In September 2018, the first commissioned art piece was installed on the garden floor of the new Stanford Hospital. Weighing in at almost 1,000 pounds, Ned Kahn’s Air Cube was hoisted onto the third floor roof by crane, uncrated and bolted into its final position in the garden. The work, which was designed specifically for the new Stanford Hospital, was funded by a private donor.

November 29, 2018

First operating room complete


The first of 20 operating rooms located in the new Stanford Hospital has been completed. The room is equipped with a Stryker OR system, which integrates the operating room with a picture-archiving and communication system, lighting, scopes and robots.

Construction of the Pre-Op and Post-Anesthesia Care Unit (PACU) was also completed. This space, located on the second floor of the new facility, will include 70 private patient bays, staff work areas and support rooms. Each patient bay was designed to easily transition from a pre-operative room into a recovery area to accommodate patients both before and after procedures. At the start of the day, most patient bays will be equipped for pre-op care. Later in the day, the same area will primarily be devoted to recovery. Family and caregivers have one place to come for both drop off and pick up with a comfortable waiting lounge.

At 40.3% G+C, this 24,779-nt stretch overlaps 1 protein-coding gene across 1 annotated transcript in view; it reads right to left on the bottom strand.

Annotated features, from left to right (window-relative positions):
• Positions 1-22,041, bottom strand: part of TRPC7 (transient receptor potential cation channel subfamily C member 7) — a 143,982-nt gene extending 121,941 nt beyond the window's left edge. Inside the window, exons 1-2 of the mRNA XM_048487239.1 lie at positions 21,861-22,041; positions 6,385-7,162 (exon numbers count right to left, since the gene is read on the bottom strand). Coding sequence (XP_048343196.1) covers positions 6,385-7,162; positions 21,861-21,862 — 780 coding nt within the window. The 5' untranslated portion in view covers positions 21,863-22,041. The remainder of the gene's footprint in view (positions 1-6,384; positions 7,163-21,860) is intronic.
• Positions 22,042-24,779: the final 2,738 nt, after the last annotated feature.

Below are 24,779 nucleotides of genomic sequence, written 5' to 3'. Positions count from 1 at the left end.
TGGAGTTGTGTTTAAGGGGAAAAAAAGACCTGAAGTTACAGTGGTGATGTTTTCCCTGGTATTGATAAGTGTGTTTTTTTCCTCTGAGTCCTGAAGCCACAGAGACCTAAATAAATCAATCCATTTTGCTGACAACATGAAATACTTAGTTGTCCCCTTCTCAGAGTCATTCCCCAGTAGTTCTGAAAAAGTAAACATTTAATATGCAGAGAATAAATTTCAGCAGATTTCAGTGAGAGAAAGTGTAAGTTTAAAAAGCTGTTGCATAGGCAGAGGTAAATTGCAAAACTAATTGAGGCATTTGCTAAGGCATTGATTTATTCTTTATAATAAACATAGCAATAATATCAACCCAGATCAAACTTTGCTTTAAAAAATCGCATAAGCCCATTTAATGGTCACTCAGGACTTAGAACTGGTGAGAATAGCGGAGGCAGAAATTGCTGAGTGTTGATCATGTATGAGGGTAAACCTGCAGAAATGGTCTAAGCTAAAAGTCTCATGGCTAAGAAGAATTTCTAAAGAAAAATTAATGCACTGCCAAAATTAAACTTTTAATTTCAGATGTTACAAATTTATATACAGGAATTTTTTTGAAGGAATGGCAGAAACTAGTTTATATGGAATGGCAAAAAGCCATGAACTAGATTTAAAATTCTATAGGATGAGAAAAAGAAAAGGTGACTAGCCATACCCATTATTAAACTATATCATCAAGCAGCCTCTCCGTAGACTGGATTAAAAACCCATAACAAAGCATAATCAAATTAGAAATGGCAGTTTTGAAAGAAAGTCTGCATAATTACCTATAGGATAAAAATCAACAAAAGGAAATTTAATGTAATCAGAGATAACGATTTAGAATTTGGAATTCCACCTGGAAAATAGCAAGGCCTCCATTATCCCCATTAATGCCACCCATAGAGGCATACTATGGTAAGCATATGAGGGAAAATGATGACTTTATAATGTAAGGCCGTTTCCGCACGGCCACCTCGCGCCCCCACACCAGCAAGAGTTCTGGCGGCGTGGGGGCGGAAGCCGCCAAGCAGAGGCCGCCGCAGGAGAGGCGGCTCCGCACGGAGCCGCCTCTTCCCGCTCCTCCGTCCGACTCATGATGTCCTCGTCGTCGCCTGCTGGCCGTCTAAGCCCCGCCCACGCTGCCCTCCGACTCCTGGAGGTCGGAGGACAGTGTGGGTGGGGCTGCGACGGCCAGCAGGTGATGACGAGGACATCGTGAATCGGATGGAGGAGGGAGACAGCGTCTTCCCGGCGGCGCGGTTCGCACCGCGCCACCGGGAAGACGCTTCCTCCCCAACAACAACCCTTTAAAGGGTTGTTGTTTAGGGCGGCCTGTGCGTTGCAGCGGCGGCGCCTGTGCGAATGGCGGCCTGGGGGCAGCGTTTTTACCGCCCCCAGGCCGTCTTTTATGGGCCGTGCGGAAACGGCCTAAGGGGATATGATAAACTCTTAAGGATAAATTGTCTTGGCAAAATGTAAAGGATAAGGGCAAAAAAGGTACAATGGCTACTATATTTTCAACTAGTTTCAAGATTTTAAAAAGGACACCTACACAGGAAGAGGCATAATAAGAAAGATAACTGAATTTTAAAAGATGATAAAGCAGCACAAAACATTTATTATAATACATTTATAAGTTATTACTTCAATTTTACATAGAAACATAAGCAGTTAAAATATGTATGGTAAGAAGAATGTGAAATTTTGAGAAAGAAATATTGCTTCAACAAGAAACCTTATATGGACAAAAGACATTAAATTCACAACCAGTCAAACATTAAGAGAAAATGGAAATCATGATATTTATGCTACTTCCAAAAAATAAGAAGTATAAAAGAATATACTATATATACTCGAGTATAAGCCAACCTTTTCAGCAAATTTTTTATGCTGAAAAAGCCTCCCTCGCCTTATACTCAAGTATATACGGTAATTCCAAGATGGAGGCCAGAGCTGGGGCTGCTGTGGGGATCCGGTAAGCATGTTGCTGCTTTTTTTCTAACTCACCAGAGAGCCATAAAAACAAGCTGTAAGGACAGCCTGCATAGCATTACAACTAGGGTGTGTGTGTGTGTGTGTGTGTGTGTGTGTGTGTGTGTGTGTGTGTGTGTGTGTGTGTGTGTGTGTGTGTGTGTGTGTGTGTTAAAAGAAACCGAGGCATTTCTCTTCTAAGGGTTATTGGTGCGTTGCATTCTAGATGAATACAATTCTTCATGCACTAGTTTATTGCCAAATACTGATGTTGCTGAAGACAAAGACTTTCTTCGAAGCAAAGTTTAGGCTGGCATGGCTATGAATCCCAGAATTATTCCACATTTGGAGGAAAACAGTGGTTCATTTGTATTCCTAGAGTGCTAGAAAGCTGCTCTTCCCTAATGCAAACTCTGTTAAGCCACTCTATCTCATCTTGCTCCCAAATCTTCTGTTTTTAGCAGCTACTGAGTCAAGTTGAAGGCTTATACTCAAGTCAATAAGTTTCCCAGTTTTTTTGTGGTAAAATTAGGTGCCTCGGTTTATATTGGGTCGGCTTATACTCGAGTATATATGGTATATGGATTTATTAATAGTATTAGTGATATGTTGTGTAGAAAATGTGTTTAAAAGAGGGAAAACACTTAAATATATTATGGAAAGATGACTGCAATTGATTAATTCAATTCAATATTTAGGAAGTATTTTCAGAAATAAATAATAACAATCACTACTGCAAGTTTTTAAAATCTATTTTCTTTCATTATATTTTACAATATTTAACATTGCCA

December 12, 2018

Roof gardens begin to take shape


Landscaping of Stanford Hospital’s third-floor rooftop public gardens is nearly complete. Grounds crews have planted drought-resistant, California native grasses and shrubs, including California Buckeye shrubs, fruitless olive trees and dwarf mat rush grasses. A drip irrigation system has been installed to deliver water directly to the base of each plant, which uses less water than traditional irrigation sprinklers.